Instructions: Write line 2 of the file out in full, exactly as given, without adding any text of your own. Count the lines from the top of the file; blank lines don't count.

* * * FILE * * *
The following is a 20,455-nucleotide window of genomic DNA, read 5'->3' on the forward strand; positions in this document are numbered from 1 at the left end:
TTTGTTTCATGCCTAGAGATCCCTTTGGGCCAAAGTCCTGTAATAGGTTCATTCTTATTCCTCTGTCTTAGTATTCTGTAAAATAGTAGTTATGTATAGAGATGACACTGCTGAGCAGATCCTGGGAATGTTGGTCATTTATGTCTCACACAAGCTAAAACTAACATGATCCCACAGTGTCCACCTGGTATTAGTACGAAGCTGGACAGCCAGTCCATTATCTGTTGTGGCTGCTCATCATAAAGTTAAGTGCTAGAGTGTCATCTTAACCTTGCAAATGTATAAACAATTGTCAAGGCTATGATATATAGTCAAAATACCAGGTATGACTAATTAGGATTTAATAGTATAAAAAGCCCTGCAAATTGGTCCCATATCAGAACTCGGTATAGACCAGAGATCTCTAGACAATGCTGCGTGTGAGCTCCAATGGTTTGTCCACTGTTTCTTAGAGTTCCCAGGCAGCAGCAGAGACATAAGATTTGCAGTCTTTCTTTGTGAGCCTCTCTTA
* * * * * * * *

TTTGTTTCATGCCTAGAGATCCCTTTGGGCCAAAGTCCTGTAATAGGTTCATTCTTATTCCTCTGTCTTAGTATTCTGTAAAATAGTAGTTATGTATAGAGATGACACTGCTGAGCAGATCCTGGGAATGTTGGTCATTTATGTCTCACACAAGCTAAAACTAACATGATCCCACAGTGTCCACCTGGTATTAGTACGAAGCTGGACAGCCAGTCCATTATCTGTTGTGGCTGCTCATCATAAAGTTAAGTGCTAGAGTGTCATCTTAACCTTGCAAATGTATAAACAATTGTCAAGGCTATGATATATAGTCAAAATACCAGGTATGACTAATTAGGATTTAATAGTATAAAAAGCCCTGCAAATTGGTCCCATATCAGAACTCGGTATAGACCAGAGATCTCTAGACAATGCTGCGTGTGAGCTCCAATGGTTTGTCCACTGTTTCTTAGAGTTCCCAGGCAGCAGCAGAGACATAAGATTTGCAGTCTTTCTTTGTGAGCCTCTCTTA